In light of the news about the updated construction process for the new MacBooks, it is high time you got a brief edumication on the history of unibody construction. It may seem revolutionary, but the method Apple is using derives from the early 20th century monocoque ("single shell") technique of using an object's external skin to support structural loads. It has its roots in the airline industry where a price drop in aluminum in the 1920's made it affordable to meet the demand for stiff, strong, smooth skins that could handle the stress of high altitudes and increasingly powerful aircraft. By the end of WWII, almost all high-performance aircraft were built using monocoque or semi-monocoque technique.
The use of monocoque extended into the realm of automobiles as unibody construction (body is integrated into a single unit with the chassis) starting in 1923 with the Lancia Lambda, but it didn't really take off until Nash Motors released their 600 in 1941. Because the body was constructed as a single unit, Nash produced a vehicle that was not only stronger, but about 500 pounds lighter than a traditional body-on-frame automobile. Today, monocoque or unibody construction is so sophisticated in automobile manufacturing that the windshields often make a significant contribution to the structural strength of the vehicle.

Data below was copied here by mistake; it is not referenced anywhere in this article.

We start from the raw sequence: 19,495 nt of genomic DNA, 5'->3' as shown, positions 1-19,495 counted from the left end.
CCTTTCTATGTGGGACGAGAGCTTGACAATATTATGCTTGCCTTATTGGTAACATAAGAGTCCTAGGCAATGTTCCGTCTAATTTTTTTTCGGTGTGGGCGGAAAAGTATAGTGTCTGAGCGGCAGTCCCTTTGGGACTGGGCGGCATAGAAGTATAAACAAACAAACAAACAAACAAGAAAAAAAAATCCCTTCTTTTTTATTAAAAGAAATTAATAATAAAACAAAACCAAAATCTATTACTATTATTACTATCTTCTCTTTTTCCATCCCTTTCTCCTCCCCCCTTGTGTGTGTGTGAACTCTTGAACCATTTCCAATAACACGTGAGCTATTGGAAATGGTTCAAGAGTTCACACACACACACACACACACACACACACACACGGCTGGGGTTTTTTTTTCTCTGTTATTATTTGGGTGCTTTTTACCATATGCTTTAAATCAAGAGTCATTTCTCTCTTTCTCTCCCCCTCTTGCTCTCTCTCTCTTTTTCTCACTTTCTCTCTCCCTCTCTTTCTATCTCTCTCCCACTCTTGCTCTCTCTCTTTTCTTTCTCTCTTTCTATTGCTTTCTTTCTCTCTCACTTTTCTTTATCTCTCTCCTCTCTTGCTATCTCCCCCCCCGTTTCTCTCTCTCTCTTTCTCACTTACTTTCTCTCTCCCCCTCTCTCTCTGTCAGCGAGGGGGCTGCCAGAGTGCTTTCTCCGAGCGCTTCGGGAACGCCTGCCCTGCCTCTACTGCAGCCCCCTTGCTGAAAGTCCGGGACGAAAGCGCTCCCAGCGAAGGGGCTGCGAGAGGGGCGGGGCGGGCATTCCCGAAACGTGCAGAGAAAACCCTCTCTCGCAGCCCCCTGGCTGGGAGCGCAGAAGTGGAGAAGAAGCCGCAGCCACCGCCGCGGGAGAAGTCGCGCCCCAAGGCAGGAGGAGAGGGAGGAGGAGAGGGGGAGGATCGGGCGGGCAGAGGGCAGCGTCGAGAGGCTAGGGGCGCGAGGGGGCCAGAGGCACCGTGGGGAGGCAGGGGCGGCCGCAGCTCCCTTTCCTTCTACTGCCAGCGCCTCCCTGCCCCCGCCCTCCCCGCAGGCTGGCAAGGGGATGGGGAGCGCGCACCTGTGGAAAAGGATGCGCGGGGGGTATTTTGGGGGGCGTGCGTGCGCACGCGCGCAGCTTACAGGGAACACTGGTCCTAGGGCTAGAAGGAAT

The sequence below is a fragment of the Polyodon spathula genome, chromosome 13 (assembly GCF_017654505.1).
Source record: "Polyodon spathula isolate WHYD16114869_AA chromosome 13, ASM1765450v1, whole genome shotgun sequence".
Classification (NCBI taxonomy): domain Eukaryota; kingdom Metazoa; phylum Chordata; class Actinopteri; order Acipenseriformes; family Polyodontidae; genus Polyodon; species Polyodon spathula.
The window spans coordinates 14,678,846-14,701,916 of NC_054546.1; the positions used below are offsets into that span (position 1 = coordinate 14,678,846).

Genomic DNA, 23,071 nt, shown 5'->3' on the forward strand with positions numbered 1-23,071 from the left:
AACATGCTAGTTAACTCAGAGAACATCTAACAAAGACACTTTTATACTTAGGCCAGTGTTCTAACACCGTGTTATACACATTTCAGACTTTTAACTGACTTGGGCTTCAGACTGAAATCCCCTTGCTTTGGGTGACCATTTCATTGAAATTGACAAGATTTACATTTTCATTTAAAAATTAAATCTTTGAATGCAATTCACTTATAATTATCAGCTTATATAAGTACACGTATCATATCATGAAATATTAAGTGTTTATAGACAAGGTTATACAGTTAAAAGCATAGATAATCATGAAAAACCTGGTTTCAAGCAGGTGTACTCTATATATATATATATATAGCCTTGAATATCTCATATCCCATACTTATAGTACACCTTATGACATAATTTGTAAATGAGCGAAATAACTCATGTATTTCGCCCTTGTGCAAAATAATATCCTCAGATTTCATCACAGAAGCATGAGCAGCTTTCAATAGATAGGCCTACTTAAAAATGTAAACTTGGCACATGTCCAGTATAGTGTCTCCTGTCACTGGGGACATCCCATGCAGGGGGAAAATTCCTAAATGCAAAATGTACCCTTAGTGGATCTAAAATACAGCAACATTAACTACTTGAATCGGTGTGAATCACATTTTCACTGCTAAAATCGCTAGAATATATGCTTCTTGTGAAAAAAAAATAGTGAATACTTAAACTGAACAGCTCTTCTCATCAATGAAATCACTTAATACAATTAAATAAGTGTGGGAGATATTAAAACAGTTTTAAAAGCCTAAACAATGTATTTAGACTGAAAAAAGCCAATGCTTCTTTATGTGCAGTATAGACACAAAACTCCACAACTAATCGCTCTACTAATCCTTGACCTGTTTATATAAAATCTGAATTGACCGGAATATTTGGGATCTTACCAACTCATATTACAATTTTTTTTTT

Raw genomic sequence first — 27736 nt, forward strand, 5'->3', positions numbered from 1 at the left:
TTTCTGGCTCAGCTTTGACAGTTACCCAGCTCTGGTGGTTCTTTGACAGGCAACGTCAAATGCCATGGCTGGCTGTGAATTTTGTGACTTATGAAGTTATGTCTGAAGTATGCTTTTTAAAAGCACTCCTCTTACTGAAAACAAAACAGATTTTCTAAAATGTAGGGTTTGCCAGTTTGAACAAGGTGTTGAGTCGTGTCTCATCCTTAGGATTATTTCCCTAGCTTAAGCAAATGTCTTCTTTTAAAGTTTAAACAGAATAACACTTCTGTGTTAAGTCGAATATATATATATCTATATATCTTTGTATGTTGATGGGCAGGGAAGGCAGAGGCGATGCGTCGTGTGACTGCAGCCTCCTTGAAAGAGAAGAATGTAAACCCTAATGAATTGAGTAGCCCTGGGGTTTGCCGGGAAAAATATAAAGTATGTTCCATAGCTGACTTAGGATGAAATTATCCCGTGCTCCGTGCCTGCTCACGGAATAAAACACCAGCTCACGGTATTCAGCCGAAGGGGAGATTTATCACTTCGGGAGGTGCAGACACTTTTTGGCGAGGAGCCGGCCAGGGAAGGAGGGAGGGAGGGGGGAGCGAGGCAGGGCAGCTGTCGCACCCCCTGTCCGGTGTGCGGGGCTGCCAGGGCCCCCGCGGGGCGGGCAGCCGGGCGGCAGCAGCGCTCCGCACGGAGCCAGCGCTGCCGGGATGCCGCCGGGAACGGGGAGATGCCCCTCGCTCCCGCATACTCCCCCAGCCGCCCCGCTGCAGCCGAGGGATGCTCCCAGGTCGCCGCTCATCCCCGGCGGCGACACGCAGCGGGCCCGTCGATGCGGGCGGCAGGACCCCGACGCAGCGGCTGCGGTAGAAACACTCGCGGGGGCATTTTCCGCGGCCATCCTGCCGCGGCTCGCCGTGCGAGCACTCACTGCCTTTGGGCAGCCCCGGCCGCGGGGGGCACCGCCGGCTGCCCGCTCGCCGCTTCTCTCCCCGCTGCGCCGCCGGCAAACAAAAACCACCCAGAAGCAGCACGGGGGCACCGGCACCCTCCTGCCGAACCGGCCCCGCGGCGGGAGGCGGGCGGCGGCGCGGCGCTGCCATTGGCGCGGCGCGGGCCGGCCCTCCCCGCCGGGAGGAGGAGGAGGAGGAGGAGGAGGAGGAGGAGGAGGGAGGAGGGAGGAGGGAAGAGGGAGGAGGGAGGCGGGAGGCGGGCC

Naturally, the benefits of a stronger, lighter single shell construction have far more applications than just aircraft and automobiles. The technique has also made a significant impact on architecture by allowing designers to eliminate load bearing walls and open up floor plans. Only time will tell if the adoption of the process by Apple will inspire other companies in the computer industry to follow their lead. [Wikipedia]